1 . They crucified him. The evangelists relate the awful deed with that grand simplicity which is characteristic of Holy Scripture. There is no rhetorical description, nothing sensational in their accounts. But it was beyond all comparison the most stupendous event that has ever happened on this earth of ours. They crucified him. He was the Son of God, the Word of the Father, by whom all things were made. He was the Brightness of the Father's glory, and the express Image of his Person; and they crucified him. He gave himself to die. That tremendous sacrifice must imply tremendous necessities, deep incomprehensible causes hidden in the mysteries of the awful holiness of God, and the terrible corruption of humanity. It must mean that the accumulated guilt of the sin of the world was a burden which none could bear, a curse which none could take away, but God himself. It must involve issues deep-reaching and mysterious, very blessed and sacred, but very, very awful. And oh, it sets before us a love beautiful above all beauty, holy above all holiness, tender, compassionate, intense, above all that our selfish hearts can conceive of sweetest pity and most entire self-sacrifice. The cross is the central point of the world's history; all the great lines of our deepest moral and spiritual interests meet in it or radiate from it. It was once a thing most hateful and most horrible, far more suggestive of shame and horror then than the gibbet is now. But the Lord most holy died thereon for our salvation; and the glory of his precious love has shed an aureole of golden light around the tree of shame. And now the cross is to Christian hearts of all things dear the dearest and the most sacred; for it tells us with its silent eloquence the blessed story of the exceeding great love of our Master and only Saviour Jesus Christ. They crucified him, the four Roman soldiers; they knew not what they did; they knew nothing, probably, of the Lord's life, of his holiness, of his works of power and love; they were but obeying orders; they were less guilty than Pilate, than Caiaphas, than Judas. Perhaps they took a wicked pleasure in that deed of blood. They may probably have taken part in the insults and mockery which preceded the Crucifixion; they had no awe for Christ at first. Afterwards the centurion in command, and (it seems from St. Matthew's account) the soldiers also, recognized the Divine majesty of the awful Sufferer. It may be, we cannot tell, that that centurion, that those very soldiers, were saved by the precious blood which was shed by their hands. They pierced the Lord; they pierced his hands and his feet; in another and a more guilty sense it was the Jews who pierced him; in another sense, a true and deep sense, it was all sinners, especially those who have sinned against his cross, against light, and against knowledge. But it is written, "They shall look upon me whom they have pierced, and they shall mourn for him;" "Blessed are they that mourn: for they shall be comforted." We have pierced the Lord by our sins and hardness; but if the great love of the crucified Lord brings us to penitence, he will forgive, he will comfort, he will save. They crucified him. We can scarcely conceive the horrors which that word expresses, the shame, the cruel pain, the protracted torture. Thank God, those dreadful sights are seen no longer; the cross of the Lord saved humanity from the cross. The first Christian emperor forbade the infliction of that dreadful punishment. Christianity has done much to soften the hardness of human nature; that cruelty which was once so common seems to us now horrible and revolting. But the dear Lord suffered all that the most atrocious brutality could inflict, unrelieved by any touch of pity except the offer of the stupefying draught, and the sponge full of vinegar; unrelieved by any offices of love save the silent sympathy of the five, or four, faithful ones who "stood by the cross of Jesus." We should think much of those sufferings, and bring them home to our hearts, and try to realize them in all their touching details. The daily, constant thought of the cross is a great safeguard against wilful sin, against ingratitude, against ambitious dreams, against murmuring and repining. In our sufferings, when we are oppressed and ready to sink, let us remember the sufferings of the Lord Jesus Christ. Let us, by an act of faith, offer our sufferings to God, uniting them by faith with the one great acceptable Sacrifice, that he may make us accepted in the Beloved, that through faith in the crucified Saviour our sufferings may become a cross; for the cross, we know, raises the Christian man nearer to God, nearer to heaven.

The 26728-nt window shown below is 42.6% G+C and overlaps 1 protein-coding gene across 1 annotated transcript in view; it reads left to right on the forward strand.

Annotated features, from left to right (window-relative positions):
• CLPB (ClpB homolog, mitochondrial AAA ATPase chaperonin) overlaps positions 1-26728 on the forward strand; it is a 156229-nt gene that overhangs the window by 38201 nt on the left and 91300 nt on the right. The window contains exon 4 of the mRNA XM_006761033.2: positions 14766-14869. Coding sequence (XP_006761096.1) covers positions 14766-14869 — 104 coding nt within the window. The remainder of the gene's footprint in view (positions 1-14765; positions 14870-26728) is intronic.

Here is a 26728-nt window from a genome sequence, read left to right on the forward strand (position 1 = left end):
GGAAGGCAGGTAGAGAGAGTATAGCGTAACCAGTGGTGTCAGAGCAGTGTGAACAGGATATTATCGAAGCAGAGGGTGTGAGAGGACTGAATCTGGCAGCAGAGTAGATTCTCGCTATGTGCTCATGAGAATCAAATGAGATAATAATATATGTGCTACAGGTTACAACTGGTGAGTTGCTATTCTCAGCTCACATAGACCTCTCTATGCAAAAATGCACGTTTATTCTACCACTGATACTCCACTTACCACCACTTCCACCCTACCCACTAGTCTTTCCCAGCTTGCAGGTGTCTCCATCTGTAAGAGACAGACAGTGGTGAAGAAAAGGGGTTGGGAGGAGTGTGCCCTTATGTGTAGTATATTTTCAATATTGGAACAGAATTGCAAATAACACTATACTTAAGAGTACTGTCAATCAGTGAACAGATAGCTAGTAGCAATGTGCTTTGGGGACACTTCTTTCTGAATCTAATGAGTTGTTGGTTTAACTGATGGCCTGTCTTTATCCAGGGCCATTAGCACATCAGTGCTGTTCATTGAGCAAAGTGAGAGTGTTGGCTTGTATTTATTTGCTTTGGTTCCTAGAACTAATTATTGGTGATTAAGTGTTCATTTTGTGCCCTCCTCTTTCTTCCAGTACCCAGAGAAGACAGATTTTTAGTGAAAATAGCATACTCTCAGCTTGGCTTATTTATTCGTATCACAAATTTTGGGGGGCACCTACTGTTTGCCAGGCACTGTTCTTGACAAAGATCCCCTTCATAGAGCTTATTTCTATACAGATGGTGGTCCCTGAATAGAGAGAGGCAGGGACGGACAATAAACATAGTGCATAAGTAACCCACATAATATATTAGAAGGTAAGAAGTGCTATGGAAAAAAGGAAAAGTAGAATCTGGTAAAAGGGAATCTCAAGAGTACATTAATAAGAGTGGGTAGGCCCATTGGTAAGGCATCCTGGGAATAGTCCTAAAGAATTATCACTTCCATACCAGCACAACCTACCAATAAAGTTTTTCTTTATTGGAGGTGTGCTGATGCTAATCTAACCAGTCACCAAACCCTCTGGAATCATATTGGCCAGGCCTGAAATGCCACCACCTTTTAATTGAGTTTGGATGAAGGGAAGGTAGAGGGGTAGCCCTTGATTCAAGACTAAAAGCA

2 . They parted his garments. Virtue had come out of those garments, and had healed those who had touched the very hem. They would have been regarded by Christians as most sacred relics. But the rough soldiers thought nothing of the dignity of him who had worn them. Perhaps they despised them as poor and valueless; but, such as they were, they were their perquisites; they divided them, and cast lots upon the seamless tunic. Thus they fulfilled the prophecy of the twenty-second psalm—that psalm which describes sufferings such as were never borne by David or by any of the Old Testament worthies, but which was so wonderfully fulfilled in the circumstances of the death of Christ. The soldiers little thought that they were doing what God had foreordained. How strange it seems to us that they could cast lots, perhaps shake the dice in their brazen helmets, at the very foot of the cross! Sacred symbols will inspire reverence only in those who have a reverent spirit. They will not keep careless men from irreverent talk, or even from drinking or gambling.